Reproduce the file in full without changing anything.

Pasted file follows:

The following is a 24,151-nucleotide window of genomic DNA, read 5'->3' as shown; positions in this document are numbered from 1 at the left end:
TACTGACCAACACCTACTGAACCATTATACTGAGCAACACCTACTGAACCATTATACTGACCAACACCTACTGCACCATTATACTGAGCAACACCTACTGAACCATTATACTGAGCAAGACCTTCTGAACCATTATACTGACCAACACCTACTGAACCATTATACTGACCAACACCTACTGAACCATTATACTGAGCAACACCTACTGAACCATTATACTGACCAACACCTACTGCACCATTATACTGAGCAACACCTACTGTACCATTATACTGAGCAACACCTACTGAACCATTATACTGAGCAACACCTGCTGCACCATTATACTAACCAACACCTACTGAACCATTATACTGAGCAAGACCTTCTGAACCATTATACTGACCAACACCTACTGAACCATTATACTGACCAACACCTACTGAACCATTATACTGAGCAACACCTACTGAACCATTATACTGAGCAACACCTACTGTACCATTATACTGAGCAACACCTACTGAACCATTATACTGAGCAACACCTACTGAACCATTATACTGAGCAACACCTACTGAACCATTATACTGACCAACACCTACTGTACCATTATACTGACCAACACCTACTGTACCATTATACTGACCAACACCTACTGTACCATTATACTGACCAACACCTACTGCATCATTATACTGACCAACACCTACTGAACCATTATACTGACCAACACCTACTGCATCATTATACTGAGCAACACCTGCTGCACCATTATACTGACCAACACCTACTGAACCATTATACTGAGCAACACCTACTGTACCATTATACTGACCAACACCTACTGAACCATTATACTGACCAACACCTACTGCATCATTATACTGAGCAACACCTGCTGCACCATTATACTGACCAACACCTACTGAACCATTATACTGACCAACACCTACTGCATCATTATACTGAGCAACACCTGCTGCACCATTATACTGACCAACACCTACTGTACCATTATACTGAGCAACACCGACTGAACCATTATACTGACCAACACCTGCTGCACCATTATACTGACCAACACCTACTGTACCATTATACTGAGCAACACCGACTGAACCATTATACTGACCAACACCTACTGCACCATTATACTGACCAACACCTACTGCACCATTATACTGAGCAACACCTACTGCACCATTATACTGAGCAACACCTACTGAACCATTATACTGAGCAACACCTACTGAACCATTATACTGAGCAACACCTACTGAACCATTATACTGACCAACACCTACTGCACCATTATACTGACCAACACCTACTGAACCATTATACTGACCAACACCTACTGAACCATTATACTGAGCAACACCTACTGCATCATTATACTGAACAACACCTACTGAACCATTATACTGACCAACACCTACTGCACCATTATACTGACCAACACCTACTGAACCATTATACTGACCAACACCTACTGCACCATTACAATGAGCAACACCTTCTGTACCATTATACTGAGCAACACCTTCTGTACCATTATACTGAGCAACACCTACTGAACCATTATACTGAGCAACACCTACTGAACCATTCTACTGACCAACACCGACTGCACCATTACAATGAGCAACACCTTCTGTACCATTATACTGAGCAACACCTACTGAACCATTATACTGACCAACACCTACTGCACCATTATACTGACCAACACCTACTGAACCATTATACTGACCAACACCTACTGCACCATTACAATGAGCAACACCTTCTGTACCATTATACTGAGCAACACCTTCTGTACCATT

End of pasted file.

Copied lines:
The following is a 24,151-nucleotide window of genomic DNA, read 5'->3' as shown; positions in this document are numbered from 1 at the left end:
TACTGACCAACACCTACTGAACCATTATACTGAGCAACACCTACTGAACCATTATACTGACCAACACCTACTGCACCATTATACTGAGCAACACCTACTGAACCATTATACTGAGCAAGACCTTCTGAACCATTATACTGACCAACACCTACTGAACCATTATACTGACCAACACCTACTGAACCATTATACTGAGCAACACCTACTGAACCATTATACTGACCAACACCTACTGCACCATTATACTGAGCAACACCTACTGTACCATTATACTGAGCAACACCTACTGAACCATTATACTGAGCAACACCTGCTGCACCATTATACTAACCAACACCTACTGAACCATTATACTGAGCAAGACCTTCTGAACCATTATACTGACCAACACCTACTGAACCATTATACTGACCAACACCTACTGAACCATTATACTGAGCAACACCTACTGAACCATTATACTGAGCAACACCTACTGTACCATTATACTGAGCAACACCTACTGAACCATTATACTGAGCAACACCTACTGAACCATTATACTGAGCAACACCTACTGAACCATTATACTGACCAACACCTACTGTACCATTATACTGACCAACACCTACTGTACCATTATACTGACCAACACCTACTGTACCATTATACTGACCAACACCTACTGCATCATTATACTGACCAACACCTACTGAACCATTATACTGACCAACACCTACTGCATCATTATACTGAGCAACACCTGCTGCACCATTATACTGACCAACACCTACTGAACCATTATACTGAGCAACACCTACTGTACCATTATACTGACCAACACCTACTGAACCATTATACTGACCAACACCTACTGCATCATTATACTGAGCAACACCTGCTGCACCATTATACTGACCAACACCTACTGAACCATTATACTGACCAACACCTACTGCATCATTATACTGAGCAACACCTGCTGCACCATTATACTGACCAACACCTACTGTACCATTATACTGAGCAACACCGACTGAACCATTATACTGACCAACACCTGCTGCACCATTATACTGACCAACACCTACTGTACCATTATACTGAGCAACACCGACTGAACCATTATACTGACCAACACCTACTGCACCATTATACTGACCAACACCTACTGCACCATTATACTGAGCAACACCTACTGCACCATTATACTGAGCAACACCTACTGAACCATTATACTGAGCAACACCTACTGAACCATTATACTGAGCAACACCTACTGAACCATTATACTGACCAACACCTACTGCACCATTATACTGACCAACACCTACTGAACCATTATACTGACCAACACCTACTGAACCATTATACTGAGCAACACCTACTGCATCATTATACTGAACAACACCTACTGAACCATTATACTGACCAACACCTACTGCACCATTATACTGACCAACACCTACTGAACCATTATACTGACCAACACCTACTGCACCATTACAATGAGCAACACCTTCTGTACCATTATACTGAGCAACACCTTCTGTACCATTATACTGAGCAACACCTACTGAACCATTATACTGAGCAACACCTACTGAACCATTCTACTGACCAACACCGACTGCACCATTACAATGAGCAACACCTTCTGTACCATTATACTGAGCAACACCTACTGAACCATTATACTGACCAACACCTACTGCACCATTATACTGACCAACACCTACTGAACCATTATACTGACCAACACCTACTGCACCATTACAATGAGCAACACCTTCTGTACCATTATACTGAGCAACACCTTCTGTACCATT